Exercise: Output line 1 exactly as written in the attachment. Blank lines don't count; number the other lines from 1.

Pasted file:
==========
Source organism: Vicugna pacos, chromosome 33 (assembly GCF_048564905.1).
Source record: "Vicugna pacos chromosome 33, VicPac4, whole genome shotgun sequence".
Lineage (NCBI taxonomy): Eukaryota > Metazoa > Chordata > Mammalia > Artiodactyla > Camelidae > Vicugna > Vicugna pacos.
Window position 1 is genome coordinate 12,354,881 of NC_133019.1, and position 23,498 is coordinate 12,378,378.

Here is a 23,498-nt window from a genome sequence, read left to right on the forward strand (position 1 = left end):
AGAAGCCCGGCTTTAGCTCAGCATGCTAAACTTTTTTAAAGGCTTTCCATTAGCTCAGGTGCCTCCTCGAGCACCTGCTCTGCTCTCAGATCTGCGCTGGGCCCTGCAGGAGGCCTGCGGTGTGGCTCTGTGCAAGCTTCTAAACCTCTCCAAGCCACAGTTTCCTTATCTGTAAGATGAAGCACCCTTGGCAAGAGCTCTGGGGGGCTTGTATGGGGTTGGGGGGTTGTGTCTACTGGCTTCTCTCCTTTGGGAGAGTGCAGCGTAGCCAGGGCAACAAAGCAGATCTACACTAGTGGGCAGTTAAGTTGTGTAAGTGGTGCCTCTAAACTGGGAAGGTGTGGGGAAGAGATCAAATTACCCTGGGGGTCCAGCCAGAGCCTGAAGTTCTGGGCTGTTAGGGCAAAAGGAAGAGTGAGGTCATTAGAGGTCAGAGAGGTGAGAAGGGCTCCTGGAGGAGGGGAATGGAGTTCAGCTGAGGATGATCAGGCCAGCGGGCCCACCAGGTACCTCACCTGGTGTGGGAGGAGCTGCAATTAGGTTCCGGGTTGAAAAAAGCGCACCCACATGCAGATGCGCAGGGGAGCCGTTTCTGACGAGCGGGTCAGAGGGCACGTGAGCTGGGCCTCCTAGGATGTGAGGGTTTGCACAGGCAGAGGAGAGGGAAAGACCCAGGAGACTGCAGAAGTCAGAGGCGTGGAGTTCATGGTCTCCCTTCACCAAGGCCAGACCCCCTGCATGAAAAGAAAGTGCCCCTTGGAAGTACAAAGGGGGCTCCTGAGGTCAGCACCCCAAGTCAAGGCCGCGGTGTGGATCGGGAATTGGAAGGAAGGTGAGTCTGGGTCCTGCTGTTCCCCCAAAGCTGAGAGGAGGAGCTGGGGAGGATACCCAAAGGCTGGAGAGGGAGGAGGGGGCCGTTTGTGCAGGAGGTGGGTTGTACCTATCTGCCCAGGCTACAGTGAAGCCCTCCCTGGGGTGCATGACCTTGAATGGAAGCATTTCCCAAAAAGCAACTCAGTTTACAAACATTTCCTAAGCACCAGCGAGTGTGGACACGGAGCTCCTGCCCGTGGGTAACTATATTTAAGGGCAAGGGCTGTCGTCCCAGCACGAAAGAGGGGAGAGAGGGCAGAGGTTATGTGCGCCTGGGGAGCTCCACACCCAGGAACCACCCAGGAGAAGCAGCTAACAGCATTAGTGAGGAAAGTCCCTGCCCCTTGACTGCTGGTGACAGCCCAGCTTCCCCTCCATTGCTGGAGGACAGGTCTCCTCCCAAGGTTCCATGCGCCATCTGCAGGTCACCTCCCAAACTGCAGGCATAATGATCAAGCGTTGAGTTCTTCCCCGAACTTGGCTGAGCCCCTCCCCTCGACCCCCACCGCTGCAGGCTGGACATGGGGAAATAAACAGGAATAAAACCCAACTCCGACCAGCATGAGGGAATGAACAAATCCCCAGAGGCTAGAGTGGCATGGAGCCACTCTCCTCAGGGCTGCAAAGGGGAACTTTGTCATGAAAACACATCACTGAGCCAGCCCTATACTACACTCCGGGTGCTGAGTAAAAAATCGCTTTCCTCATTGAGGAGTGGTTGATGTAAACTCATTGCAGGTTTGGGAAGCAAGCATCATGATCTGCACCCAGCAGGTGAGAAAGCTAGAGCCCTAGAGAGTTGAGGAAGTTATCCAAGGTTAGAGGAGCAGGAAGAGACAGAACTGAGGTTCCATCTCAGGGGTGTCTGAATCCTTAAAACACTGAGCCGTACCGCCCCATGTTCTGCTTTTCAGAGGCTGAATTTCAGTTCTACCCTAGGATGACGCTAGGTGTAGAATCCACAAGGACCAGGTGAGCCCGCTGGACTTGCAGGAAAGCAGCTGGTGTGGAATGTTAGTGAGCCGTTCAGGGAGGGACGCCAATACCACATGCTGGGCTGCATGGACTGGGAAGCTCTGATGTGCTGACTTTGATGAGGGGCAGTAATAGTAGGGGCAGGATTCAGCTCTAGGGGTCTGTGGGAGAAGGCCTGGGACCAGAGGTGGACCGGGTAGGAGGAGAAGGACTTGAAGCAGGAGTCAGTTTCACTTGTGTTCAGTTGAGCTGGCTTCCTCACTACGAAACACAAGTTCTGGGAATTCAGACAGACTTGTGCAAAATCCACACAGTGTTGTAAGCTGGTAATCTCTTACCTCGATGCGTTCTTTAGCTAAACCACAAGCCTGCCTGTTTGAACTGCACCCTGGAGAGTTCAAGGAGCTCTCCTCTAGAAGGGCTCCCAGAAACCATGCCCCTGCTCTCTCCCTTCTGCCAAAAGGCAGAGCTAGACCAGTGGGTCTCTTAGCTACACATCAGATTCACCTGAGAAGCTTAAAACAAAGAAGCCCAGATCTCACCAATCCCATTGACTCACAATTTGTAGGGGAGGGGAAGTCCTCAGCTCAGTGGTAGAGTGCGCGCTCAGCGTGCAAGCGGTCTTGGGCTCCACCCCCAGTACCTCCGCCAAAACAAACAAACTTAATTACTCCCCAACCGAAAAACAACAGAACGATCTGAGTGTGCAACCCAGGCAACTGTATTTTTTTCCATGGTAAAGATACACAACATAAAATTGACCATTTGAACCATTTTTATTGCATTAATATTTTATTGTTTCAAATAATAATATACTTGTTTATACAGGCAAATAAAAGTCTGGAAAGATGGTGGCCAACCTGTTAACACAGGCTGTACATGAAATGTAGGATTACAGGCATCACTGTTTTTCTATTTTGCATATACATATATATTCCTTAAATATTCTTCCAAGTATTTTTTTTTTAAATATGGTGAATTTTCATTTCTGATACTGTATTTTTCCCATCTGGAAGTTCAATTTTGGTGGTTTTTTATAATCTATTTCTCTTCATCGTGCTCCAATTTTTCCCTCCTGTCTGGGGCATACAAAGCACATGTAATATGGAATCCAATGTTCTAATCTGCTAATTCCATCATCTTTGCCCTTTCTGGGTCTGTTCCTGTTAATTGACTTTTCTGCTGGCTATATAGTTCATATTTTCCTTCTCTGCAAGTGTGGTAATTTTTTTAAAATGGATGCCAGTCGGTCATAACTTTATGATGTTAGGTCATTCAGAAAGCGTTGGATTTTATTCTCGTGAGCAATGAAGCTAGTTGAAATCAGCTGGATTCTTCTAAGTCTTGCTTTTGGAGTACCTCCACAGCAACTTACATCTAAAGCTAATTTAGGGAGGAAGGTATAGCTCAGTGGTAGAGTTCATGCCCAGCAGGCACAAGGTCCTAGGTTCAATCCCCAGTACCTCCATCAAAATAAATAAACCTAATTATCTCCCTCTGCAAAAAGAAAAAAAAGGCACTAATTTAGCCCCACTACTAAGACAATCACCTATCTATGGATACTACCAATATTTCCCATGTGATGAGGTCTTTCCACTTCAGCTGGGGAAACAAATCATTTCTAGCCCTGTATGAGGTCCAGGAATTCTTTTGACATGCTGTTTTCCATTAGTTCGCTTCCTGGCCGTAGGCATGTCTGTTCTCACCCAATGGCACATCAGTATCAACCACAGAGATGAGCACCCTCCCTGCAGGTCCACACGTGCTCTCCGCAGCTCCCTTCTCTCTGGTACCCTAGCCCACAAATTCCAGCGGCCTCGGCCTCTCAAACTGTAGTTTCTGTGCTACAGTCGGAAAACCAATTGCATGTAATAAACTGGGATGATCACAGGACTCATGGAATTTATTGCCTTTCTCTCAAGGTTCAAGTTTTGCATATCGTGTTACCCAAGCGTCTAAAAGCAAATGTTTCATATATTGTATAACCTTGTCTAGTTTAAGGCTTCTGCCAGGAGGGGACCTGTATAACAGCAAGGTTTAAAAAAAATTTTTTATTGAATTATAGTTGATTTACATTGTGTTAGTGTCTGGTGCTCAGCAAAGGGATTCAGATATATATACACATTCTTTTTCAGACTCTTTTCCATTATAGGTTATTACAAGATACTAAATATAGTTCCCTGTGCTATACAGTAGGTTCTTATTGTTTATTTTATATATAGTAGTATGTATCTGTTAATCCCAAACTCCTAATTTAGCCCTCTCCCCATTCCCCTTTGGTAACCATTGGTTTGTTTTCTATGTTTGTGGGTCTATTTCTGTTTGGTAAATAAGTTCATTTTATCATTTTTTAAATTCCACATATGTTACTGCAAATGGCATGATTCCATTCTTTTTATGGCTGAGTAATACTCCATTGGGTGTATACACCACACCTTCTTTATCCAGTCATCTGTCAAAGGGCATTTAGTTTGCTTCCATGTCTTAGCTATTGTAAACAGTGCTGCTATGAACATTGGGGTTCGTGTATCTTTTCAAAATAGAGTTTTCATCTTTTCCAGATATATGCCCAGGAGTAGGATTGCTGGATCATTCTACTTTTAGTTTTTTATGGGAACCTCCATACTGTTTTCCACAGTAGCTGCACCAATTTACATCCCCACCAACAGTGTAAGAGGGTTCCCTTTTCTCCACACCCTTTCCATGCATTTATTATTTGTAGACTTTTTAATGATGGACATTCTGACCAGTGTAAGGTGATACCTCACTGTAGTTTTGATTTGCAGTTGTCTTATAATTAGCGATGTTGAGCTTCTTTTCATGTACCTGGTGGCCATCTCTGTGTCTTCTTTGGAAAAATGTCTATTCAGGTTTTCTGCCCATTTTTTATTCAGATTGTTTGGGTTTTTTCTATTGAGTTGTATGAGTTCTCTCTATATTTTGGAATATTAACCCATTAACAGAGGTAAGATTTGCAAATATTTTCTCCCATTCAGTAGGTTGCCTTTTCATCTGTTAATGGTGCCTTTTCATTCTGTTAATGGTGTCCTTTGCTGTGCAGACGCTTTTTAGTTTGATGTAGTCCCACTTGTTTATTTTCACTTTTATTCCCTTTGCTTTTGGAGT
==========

Source organism: Vicugna pacos, chromosome 33 (assembly GCF_048564905.1).